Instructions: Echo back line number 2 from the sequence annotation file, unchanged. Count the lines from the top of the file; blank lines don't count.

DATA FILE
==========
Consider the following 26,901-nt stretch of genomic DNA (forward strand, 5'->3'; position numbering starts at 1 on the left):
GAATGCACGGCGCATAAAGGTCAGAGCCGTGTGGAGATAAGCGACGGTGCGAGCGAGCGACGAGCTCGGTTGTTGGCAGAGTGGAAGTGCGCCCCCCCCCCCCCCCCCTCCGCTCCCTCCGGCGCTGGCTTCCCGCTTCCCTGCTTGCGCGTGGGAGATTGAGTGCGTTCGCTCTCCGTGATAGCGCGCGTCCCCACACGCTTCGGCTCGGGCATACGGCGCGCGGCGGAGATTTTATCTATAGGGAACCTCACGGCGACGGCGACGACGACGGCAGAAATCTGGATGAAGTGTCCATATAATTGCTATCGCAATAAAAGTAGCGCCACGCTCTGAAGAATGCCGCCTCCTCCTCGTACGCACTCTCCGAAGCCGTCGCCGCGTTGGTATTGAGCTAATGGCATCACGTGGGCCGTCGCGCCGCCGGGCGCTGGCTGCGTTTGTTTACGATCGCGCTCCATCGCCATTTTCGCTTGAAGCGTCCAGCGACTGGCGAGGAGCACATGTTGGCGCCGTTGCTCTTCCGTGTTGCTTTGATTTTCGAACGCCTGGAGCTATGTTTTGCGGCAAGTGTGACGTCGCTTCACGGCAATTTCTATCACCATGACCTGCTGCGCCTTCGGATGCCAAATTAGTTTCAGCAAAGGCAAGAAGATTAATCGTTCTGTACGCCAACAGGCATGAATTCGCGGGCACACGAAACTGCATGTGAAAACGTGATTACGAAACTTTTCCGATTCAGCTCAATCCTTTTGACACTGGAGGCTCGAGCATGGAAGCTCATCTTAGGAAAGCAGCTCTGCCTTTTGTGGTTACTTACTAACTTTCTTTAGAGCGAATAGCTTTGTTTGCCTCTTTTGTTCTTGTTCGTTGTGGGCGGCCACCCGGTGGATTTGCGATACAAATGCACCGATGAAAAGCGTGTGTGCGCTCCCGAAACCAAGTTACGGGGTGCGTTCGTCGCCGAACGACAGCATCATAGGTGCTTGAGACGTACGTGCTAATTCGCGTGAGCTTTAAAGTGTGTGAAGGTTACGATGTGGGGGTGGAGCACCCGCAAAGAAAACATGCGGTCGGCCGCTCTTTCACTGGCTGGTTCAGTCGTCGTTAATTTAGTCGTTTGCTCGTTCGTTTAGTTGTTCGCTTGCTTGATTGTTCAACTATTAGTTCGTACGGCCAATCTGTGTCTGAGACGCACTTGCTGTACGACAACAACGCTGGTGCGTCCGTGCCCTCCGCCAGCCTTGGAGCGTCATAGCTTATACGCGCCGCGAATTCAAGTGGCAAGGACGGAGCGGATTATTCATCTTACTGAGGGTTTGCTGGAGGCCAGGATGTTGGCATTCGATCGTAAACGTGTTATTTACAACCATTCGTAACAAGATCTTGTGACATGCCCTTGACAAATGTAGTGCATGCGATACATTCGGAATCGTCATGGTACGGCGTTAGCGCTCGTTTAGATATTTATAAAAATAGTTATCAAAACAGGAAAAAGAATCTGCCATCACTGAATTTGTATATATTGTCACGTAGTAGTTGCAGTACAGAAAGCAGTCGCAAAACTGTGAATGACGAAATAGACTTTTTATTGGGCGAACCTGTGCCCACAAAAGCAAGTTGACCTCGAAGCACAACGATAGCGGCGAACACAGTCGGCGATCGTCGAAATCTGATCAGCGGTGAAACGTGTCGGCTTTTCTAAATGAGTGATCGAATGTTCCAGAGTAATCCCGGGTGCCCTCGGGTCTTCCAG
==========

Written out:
GAATGCACGGCGCATAAAGGTCAGAGCCGTGTGGAGATAAGCGACGGTGCGAGCGAGCGACGAGCTCGGTTGTTGGCAGAGTGGAAGTGCGCCCCCCCCCCCCCCCCCTCCGCTCCCTCCGGCGCTGGCTTCCCGCTTCCCTGCTTGCGCGTGGGAGATTGAGTGCGTTCGCTCTCCGTGATAGCGCGCGTCCCCACACGCTTCGGCTCGGGCATACGGCGCGCGGCGGAGATTTTATCTATAGGGAACCTCACGGCGACGGCGACGACGACGGCAGAAATCTGGATGAAGTGTCCATATAATTGCTATCGCAATAAAAGTAGCGCCACGCTCTGAAGAATGCCGCCTCCTCCTCGTACGCACTCTCCGAAGCCGTCGCCGCGTTGGTATTGAGCTAATGGCATCACGTGGGCCGTCGCGCCGCCGGGCGCTGGCTGCGTTTGTTTACGATCGCGCTCCATCGCCATTTTCGCTTGAAGCGTCCAGCGACTGGCGAGGAGCACATGTTGGCGCCGTTGCTCTTCCGTGTTGCTTTGATTTTCGAACGCCTGGAGCTATGTTTTGCGGCAAGTGTGACGTCGCTTCACGGCAATTTCTATCACCATGACCTGCTGCGCCTTCGGATGCCAAATTAGTTTCAGCAAAGGCAAGAAGATTAATCGTTCTGTACGCCAACAGGCATGAATTCGCGGGCACACGAAACTGCATGTGAAAACGTGATTACGAAACTTTTCCGATTCAGCTCAATCCTTTTGACACTGGAGGCTCGAGCATGGAAGCTCATCTTAGGAAAGCAGCTCTGCCTTTTGTGGTTACTTACTAACTTTCTTTAGAGCGAATAGCTTTGTTTGCCTCTTTTGTTCTTGTTCGTTGTGGGCGGCCACCCGGTGGATTTGCGATACAAATGCACCGATGAAAAGCGTGTGTGCGCTCCCGAAACCAAGTTACGGGGTGCGTTCGTCGCCGAACGACAGCATCATAGGTGCTTGAGACGTACGTGCTAATTCGCGTGAGCTTTAAAGTGTGTGAAGGTTACGATGTGGGGGTGGAGCACCCGCAAAGAAAACATGCGGTCGGCCGCTCTTTCACTGGCTGGTTCAGTCGTCGTTAATTTAGTCGTTTGCTCGTTCGTTTAGTTGTTCGCTTGCTTGATTGTTCAACTATTAGTTCGTACGGCCAATCTGTGTCTGAGACGCACTTGCTGTACGACAACAACGCTGGTGCGTCCGTGCCCTCCGCCAGCCTTGGAGCGTCATAGCTTATACGCGCCGCGAATTCAAGTGGCAAGGACGGAGCGGATTATTCATCTTACTGAGGGTTTGCTGGAGGCCAGGATGTTGGCATTCGATCGTAAACGTGTTATTTACAACCATTCGTAACAAGATCTTGTGACATGCCCTTGACAAATGTAGTGCATGCGATACATTCGGAATCGTCATGGTACGGCGTTAGCGCTCGTTTAGATATTTATAAAAATAGTTATCAAAACAGGAAAAAGAATCTGCCATCACTGAATTTGTATATATTGTCACGTAGTAGTTGCAGTACAGAAAGCAGTCGCAAAACTGTGAATGACGAAATAGACTTTTTATTGGGCGAACCTGTGCCCACAAAAGCAAGTTGACCTCGAAGCACAACGATAGCGGCGAACACAGTCGGCGATCGTCGAAATCTGATCAGCGGTGAAACGTGTCGGCTTTTCTAAATGAGTGATCGAATGTTCCAGAGTAATCCCGGGTGCCCTCGGGTCTTCCAG